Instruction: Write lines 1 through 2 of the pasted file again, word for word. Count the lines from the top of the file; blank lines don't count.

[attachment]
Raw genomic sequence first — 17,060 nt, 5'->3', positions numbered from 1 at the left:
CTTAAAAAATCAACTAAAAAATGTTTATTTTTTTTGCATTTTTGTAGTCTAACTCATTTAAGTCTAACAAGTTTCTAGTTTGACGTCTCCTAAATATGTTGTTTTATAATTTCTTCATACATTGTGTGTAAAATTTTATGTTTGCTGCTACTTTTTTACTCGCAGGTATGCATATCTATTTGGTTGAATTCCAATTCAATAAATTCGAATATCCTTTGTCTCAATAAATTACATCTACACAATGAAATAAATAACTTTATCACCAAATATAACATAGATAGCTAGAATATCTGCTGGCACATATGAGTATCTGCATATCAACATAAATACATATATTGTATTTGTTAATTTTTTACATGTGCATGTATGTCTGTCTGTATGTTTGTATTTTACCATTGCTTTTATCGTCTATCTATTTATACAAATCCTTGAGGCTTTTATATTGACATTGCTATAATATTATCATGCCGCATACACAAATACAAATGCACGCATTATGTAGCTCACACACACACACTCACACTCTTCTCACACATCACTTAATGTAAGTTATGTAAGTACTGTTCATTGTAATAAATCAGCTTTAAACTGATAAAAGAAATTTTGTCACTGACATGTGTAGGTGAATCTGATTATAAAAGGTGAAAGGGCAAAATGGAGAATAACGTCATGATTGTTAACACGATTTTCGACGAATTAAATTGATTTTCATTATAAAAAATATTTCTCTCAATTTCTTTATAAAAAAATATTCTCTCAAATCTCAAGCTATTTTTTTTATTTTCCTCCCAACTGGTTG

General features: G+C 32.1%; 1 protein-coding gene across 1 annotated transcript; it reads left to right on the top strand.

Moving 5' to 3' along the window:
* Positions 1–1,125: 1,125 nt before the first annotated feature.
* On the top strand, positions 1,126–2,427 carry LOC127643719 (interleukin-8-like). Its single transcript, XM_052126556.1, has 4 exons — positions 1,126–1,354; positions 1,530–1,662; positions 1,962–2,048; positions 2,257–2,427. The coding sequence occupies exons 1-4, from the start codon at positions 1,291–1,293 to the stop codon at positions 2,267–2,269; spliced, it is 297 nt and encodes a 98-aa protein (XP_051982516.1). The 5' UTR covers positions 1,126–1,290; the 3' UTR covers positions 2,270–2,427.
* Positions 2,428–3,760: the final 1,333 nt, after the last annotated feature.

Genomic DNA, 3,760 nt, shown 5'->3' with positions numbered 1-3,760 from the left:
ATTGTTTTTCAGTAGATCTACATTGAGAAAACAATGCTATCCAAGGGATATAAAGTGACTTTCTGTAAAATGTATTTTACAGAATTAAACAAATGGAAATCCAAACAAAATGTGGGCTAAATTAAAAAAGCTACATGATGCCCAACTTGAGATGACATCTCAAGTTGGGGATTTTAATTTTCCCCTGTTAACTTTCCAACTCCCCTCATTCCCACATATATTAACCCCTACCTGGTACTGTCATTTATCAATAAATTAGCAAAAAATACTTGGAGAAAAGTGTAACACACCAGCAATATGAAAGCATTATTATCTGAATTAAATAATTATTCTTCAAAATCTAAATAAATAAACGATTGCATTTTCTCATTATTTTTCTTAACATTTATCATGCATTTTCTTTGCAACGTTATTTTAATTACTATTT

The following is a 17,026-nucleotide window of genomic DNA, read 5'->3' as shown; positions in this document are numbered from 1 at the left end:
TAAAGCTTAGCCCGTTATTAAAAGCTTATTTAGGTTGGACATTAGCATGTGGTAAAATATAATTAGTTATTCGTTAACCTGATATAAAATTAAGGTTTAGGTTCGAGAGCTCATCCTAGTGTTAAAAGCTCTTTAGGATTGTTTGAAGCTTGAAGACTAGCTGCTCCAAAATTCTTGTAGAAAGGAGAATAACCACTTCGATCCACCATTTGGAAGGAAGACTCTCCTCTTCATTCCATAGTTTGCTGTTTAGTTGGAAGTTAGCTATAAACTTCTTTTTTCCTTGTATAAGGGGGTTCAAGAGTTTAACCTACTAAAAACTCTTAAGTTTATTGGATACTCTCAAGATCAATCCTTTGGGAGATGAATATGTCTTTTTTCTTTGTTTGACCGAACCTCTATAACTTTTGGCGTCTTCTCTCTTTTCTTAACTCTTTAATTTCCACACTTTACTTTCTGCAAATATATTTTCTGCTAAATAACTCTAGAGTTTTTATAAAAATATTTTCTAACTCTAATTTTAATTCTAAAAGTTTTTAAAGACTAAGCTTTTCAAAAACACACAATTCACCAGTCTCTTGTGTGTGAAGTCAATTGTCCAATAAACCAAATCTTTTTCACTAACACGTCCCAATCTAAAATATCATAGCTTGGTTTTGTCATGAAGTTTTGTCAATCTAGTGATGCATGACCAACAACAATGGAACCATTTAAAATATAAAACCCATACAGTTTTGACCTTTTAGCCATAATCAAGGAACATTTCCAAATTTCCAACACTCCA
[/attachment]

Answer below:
Raw genomic sequence first — 17,060 nt, 5'->3', positions numbered from 1 at the left:
CTTAAAAAATCAACTAAAAAATGTTTATTTTTTTTGCATTTTTGTAGTCTAACTCATTTAAGTCTAACAAGTTTCTAGTTTGACGTCTCCTAAATATGTTGTTTTATAATTTCTTCATACATTGTGTGTAAAATTTTATGTTTGCTGCTACTTTTTTACTCGCAGGTATGCATATCTATTTGGTTGAATTCCAATTCAATAAATTCGAATATCCTTTGTCTCAATAAATTACATCTACACAATGAAATAAATAACTTTATCACCAAATATAACATAGATAGCTAGAATATCTGCTGGCACATATGAGTATCTGCATATCAACATAAATACATATATTGTATTTGTTAATTTTTTACATGTGCATGTATGTCTGTCTGTATGTTTGTATTTTACCATTGCTTTTATCGTCTATCTATTTATACAAATCCTTGAGGCTTTTATATTGACATTGCTATAATATTATCATGCCGCATACACAAATACAAATGCACGCATTATGTAGCTCACACACACACACTCACACTCTTCTCACACATCACTTAATGTAAGTTATGTAAGTACTGTTCATTGTAATAAATCAGCTTTAAACTGATAAAAGAAATTTTGTCACTGACATGTGTAGGTGAATCTGATTATAAAAGGTGAAAGGGCAAAATGGAGAATAACGTCATGATTGTTAACACGATTTTCGACGAATTAAATTGATTTTCATTATAAAAAATATTTCTCTCAATTTCTTTATAAAAAAATATTCTCTCAAATCTCAAGCTATTTTTTTTATTTTCCTCCCAACTGGTTG